Boris Johnson refuses to sack Dominic Cummings
PM’s chief adviser heavily criticised for alleged breaches of Covid-19 lockdown rules
The prime minister defended Mr Cummings’s decision to drive 420km from his London home with his wife and their four-year-old son to his parents’ house in Durham in late March.
“I can tell you today I have had extensive face to face conversations with Dominic Cummings, I have concluded that in travelling to find the right kind of care at the moment when both he and his wife were about to be incapacitated by coronavirus, and when he had no alternative, I think he followed the instincts of every father,” he said.
Mr Johnson was speaking at a press conference in Downing Street after 10 Conservative backbenchers called for Mr Cummings to be sacked because his behaviour undermined the government’s public health messaging. Senior cabinet ministers tweeted in support of Mr Cummings on Saturday morning after the Mirror and the Guardian reported that he and his wife travelled to Durham when she was suffering from coronavirus and just before he showed symptoms.
The two newspapers reported on Saturday night that eyewitnesses saw Mr Cummings and his family visiting Barnard Castle near Durham on April 12th, during their 14-day period of self-isolation and that he had returned to Durham from London on April 19th.
With the damage Mr Cummings is doing to the Government’s reputation he must consider his position. Lockdown has had its challenges for everyone. It’s his cavalier “I don’t care; I’m cleverer than you” tone that infuriates people. He is now wounding the PM/Govt & I don’t like that— Simon Hoare MP (@Simon4NDorset) May 24, 2020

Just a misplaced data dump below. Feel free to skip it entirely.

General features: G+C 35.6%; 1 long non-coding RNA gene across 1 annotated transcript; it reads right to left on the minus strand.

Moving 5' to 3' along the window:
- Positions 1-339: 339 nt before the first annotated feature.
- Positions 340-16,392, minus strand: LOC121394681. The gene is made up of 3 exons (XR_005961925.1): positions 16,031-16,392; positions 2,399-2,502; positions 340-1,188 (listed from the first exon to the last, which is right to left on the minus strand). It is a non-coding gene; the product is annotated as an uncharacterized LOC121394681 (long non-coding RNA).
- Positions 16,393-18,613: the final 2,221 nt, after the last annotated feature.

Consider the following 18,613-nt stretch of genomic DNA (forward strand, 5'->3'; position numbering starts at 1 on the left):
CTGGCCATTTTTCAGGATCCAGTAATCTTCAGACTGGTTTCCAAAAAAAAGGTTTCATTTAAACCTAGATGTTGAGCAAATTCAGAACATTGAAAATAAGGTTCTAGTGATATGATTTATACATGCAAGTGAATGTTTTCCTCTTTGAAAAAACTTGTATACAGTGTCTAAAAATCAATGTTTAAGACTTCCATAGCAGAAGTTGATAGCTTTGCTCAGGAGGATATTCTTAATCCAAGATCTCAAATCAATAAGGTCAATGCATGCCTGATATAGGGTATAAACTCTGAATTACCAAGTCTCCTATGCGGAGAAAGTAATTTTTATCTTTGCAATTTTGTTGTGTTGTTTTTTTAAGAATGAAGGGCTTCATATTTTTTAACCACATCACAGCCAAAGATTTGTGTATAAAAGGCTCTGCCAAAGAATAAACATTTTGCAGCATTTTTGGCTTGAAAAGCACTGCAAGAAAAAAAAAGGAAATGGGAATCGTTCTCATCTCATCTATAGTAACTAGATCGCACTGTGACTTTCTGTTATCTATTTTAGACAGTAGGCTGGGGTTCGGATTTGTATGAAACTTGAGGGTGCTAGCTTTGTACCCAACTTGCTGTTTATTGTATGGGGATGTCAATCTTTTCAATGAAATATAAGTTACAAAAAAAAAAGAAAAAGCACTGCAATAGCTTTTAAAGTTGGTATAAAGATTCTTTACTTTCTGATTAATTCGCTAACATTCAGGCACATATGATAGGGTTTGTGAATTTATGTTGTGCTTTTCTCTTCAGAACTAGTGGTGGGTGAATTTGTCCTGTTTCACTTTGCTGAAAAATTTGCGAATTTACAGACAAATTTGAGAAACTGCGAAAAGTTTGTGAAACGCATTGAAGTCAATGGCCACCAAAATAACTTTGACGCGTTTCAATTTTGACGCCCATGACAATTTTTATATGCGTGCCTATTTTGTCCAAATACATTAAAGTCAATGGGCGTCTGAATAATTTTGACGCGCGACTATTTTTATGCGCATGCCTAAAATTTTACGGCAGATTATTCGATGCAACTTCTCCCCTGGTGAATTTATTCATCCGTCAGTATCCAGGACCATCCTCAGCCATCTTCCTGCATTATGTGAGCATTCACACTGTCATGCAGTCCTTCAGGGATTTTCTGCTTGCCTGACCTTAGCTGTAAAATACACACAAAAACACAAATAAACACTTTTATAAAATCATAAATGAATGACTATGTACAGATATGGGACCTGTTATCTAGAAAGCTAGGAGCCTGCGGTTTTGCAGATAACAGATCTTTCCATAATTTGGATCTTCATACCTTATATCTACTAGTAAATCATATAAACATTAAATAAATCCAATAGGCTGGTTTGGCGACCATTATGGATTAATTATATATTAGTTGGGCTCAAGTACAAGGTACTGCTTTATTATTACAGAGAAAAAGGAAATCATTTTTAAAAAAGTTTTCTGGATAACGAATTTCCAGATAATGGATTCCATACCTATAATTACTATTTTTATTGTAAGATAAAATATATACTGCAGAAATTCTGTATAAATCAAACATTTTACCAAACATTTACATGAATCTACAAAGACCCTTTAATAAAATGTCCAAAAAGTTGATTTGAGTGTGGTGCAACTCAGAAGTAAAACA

I totally agree that Dominic Cummings position is untenable. I'm sure he took the decision in the best interests of his family but like every decision we take we also have to take responsibility for those decisions. You cannot advise the nation one thing then do the opposite.— Craig Whittaker MP (@CWhittaker_MP) May 24, 2020
Mr Johnson described some of the allegations as “palpably false” but did not address them directly and Downing Street has not denied that Mr Cummings visited Barnard Castle on April 12th.
“I believe that in every respect he has acted responsibly, and legally, and with integrity, and with the overwhelming aim of stopping the spread of the virus and saving lives,” the prime minister said.
Labour leader Keir Starmer called for an official inquiry into the allegations against Mr Cummings, accusing the prime minister of failing a test of leadership in his response to them.
“It is an insult to sacrifices made by the British people that Boris Johnson has chosen to take no action against Dominic Cummings. The public will be forgiven for thinking there is one rule for the prime minister’s closest adviser and another for the British people. The prime minister’s actions have undermined confidence in his own public health message at this crucial time. Millions were watching for answers and they got nothing. That’s why the cabinet secretary must now launch an urgent inquiry,” he said.
Parliament is in recess until June 2nd but Mr Johnson will face 90 minutes of questions from a cross-party group of leaders of Commons committees on Wednesday afternoon.
The Conservative backbenchers calling for Mr Cummings to be sacked included leading Brexiteer Steve Baker and Northern Ireland Affairs Committee chairman Simon Hoare. Former immigration minister Caroline Nokes said her constituents were angry about what appeared to be a double standard.
“There cannot be one rule for most of us and wriggle room for others. My inbox is rammed with very angry constituents and I do not blame them. They have made difficult sacrifices over the course of the last weeks weeks,” she said.